Utilities (gas, water, electricity, refuse) in Dublin


The first thing expats should know about utilities in Ireland is that there’s no such thing. Gas, water, electricity and refuse are referred to as “the bills”, and an expat will be met with blank stares if they make any mention of “utilities”.

Electricity in Ireland

Electricity Meter for utilities in DublinUntil 2009, the Electricity Supply Board was the only electricity company in Ireland. Nowadays, there is competition in the form of SEE Airtricity, which also operates as a gas company, and several others.
Standard voltage in Ireland is 230V AC, and the cost of electricity is relatively high. Costs are based on the amount of units used and the time of day, so night-time rates are usually lower than daytime costs. The cost of heating in the winter time also adds up.

Expats who are renting property should check with their landlords, as they will probably have a preference or be able to give advice.

Gas in Ireland

Gas is commonly used for cooking and heating in Ireland. Rates are often cheaper than electricity, but it is not always available. Ervia, which was known as Bord Gáis until 2014, is a partially state-owned company and is the main supplier of water and gas in Ireland.

Waste removal in Ireland

“Garbage” and “refuse” are not widely used terms. This service is simply known as “the rubbish” or “the bins”. Charges vary greatly from area to area. Most houses or apartment buildings operate with a system of coloured bins – green bags or wheelie bins for recycling, brown wheelie bins for food waste, and black wheelie bins for other rubbish. Batteries and ink cartridges can be recycled at designated spots around Dublin or in stationery shops like Easons.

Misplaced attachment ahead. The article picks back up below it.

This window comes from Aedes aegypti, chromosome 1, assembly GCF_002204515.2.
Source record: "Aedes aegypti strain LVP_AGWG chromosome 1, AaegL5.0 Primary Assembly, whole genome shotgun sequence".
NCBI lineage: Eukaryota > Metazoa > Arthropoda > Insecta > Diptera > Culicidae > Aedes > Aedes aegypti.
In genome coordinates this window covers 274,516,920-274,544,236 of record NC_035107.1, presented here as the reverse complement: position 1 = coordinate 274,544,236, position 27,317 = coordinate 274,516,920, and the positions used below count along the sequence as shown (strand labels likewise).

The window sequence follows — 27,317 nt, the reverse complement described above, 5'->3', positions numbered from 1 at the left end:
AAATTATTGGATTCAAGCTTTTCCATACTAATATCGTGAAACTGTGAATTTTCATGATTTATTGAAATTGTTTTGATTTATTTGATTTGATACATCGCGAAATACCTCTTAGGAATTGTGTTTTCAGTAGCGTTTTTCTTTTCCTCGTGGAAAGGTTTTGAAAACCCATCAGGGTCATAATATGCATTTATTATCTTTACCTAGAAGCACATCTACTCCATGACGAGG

In some parts of Dublin you can buy tags to mark different weights of rubbish to be taken away; this is useful for people who recycle a lot of their waste as you only pay for the non-recyclables. Tags can be bought in local shops. Large standing bins are found in car-parks and other public areas for recycling bottles of all sorts. You can often find clothes bins next to these – please wash clothes before putting in these bins.

Water in Ireland

Paying for water in Ireland has been a sensitive issue for some time. Until December 2009, charges were only applied to commercial buildings. In 2014, the responsibility of supplying water to businesses and homes shifted from local authorities to Irish Water, the national water services. Households will be billed by the new authority from 2015.

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Our Dublin Expert

Niamh's picture
Cork, Ireland
Dublin, Ireland
Niamh is a former expat now making a life back home in the leprechaun capital of the world: Dublin, Ireland. She's a writer...

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